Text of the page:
The commentary does its job, which is to explain in simpler language what might be hard to understand in the original text of the play.
I thought the narrator was too overexcited about every single scene. Her lively tone of voice seemed more appropriate for a naturalist talking excitedly at the camera as she comments on gorillas in the wild doing unusual things right next to her. Not enough to irritate me, but I feel some people might either love or hate it.
As for the actors voices in the play, it's not like the Royal Shakespeare Company live, but it's good enough for me.
You can either listen to the actors performing the text (with the perky narrator giving you the stage directions), or listen to the actors followed by explanation/interpretation of the text that was just performed.
I don't know how it compares to similar audiobooks, but I think the this particular audiobook is meant for school or university students who'd like to understand what's going on in the play.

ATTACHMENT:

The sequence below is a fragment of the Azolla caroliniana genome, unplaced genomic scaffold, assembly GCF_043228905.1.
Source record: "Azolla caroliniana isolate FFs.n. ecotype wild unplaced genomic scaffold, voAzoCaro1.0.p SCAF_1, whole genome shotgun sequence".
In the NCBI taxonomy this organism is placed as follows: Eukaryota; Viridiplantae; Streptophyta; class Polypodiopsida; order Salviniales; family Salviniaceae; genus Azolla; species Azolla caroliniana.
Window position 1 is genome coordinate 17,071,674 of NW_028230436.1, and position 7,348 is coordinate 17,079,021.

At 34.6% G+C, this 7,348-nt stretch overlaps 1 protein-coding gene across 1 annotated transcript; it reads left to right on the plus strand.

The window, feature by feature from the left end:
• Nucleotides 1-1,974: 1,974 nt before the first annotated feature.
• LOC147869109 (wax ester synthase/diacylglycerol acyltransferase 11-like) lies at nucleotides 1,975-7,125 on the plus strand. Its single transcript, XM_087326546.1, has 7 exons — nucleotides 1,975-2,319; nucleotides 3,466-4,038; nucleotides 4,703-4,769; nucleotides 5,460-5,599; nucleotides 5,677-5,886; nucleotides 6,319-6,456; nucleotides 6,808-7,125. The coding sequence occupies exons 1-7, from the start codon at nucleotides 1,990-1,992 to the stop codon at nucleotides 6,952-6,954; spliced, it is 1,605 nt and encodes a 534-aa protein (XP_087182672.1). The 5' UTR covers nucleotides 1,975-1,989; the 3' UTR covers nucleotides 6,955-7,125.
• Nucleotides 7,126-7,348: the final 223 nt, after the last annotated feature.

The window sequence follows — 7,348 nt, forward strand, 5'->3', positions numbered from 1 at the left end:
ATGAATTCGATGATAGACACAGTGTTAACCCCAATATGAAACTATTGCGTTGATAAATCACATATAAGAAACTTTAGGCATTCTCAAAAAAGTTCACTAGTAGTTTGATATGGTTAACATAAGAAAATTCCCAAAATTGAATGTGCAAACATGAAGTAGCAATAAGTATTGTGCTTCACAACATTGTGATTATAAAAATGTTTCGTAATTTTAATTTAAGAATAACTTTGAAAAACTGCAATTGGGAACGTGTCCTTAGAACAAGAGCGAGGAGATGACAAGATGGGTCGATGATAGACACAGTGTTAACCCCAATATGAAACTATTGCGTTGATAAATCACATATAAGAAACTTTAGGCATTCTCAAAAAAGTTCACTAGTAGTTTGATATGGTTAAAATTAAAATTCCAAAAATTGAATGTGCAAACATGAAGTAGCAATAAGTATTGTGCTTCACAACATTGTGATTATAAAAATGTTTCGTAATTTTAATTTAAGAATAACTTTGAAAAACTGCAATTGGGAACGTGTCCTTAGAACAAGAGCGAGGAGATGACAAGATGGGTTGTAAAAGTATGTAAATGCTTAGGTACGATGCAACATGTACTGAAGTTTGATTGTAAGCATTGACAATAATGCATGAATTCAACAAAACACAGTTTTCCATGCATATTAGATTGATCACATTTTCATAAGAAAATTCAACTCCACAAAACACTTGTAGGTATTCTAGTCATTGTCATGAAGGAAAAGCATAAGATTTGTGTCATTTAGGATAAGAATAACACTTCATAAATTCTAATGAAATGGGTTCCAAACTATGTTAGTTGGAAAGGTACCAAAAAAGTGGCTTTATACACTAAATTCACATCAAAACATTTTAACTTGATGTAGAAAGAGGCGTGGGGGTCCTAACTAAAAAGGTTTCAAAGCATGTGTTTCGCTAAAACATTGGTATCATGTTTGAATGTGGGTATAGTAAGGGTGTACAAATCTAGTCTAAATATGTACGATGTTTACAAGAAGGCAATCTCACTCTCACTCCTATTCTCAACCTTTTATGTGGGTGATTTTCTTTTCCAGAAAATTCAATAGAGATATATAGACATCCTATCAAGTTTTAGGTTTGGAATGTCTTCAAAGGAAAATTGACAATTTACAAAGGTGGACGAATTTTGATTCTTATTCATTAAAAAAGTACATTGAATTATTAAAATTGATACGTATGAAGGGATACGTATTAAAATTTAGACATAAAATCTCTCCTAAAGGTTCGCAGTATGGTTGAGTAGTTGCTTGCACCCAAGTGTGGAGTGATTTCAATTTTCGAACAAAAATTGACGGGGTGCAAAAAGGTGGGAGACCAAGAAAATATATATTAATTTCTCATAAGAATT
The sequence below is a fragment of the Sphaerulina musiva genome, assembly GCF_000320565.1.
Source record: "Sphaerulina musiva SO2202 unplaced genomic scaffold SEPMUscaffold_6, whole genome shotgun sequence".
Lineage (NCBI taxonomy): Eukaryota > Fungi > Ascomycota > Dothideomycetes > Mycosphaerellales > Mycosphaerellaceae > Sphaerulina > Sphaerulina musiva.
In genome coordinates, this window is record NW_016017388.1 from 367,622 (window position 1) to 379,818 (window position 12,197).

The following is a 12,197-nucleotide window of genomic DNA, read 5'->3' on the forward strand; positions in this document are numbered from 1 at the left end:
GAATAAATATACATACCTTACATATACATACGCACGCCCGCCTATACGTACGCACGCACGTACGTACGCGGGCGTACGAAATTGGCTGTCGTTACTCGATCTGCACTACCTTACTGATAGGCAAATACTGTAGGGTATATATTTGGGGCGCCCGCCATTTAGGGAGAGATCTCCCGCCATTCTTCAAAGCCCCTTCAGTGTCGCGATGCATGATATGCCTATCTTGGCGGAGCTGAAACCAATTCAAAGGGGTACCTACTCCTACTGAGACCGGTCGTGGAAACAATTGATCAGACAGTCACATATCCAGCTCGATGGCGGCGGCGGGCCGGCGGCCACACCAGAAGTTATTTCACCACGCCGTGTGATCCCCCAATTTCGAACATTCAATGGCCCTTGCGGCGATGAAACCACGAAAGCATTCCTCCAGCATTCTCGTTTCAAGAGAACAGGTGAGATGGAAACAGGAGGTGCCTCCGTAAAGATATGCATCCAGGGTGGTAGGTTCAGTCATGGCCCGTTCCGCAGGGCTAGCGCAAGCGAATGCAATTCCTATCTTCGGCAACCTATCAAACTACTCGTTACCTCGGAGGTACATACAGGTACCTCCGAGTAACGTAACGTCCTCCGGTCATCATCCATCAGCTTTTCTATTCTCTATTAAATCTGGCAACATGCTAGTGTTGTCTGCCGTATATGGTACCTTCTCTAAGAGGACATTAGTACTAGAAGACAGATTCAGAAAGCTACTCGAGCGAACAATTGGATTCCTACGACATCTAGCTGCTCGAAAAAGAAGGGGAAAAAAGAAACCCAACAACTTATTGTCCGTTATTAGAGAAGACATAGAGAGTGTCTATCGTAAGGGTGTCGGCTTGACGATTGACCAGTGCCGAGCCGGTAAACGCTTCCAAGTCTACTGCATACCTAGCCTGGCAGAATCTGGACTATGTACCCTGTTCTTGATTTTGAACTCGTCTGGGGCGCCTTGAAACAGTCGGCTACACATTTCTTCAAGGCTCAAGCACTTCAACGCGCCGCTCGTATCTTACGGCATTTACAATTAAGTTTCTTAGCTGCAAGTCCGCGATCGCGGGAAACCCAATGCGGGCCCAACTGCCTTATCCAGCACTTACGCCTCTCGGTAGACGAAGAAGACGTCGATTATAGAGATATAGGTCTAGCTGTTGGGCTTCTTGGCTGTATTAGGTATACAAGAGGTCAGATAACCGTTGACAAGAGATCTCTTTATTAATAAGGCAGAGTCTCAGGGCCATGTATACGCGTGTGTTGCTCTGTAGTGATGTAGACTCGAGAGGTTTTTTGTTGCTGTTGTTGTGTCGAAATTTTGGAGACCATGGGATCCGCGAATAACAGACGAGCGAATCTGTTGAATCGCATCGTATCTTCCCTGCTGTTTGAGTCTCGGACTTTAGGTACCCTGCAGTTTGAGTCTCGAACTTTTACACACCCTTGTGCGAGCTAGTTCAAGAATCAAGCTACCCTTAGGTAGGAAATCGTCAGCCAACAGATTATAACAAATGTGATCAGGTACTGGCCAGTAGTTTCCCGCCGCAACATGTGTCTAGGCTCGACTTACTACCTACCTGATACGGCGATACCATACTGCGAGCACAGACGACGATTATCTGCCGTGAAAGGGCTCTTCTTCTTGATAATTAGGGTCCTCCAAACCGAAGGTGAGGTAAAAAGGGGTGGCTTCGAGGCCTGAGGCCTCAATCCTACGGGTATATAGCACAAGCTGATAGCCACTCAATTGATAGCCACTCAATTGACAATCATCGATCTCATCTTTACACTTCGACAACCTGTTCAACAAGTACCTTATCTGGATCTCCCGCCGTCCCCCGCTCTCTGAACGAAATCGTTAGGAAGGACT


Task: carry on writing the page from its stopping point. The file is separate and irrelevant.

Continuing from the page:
Great discussion of how medicine finds out what is good or bad for you. And a clear presentation of how statistics can be manipulated (and how we can tell it has been manipulated).
This book anticipates some of the great ideas developed further in his Guns, Germs, and Steel. But in part 3, chapter 11, I think his explanation of the animal precursors of drug abuse and its links to displays of fitness are way off.
I'm in awe of anyone who can do this kind of research. I love it that some of the authors cited haven't even published their books yet. It makes me wonder about how good the research conditions must be at Harvard.
The ideas are so well presented that the book seems like an easy read. But some of the concepts are actually very hard to grasp. Some of the points are controversial, and some people will strongly disagree with them. But Pinker's discussion will help anyone understand clearly what the controversies are.
I decided to get the audiobook and I keep getting more out of each listen.
I rather liked some of the explanations about political systems, the idea that a state of anarchy would produce something like a third world country and not a well-funcioning utopia. I also liked the sections dealing with the history of political systems in Asia, which was new to me.
Some of Gardner's points may seem obvious, but so do most good ideas after they are expressed in a simple way. This book shows ways in which polititians, the media, and big business act to influence public opinion about what is risky. It also provides clues as to how the process might be a result of well meaning individuals.
I also liked Scott Peterson's reading.
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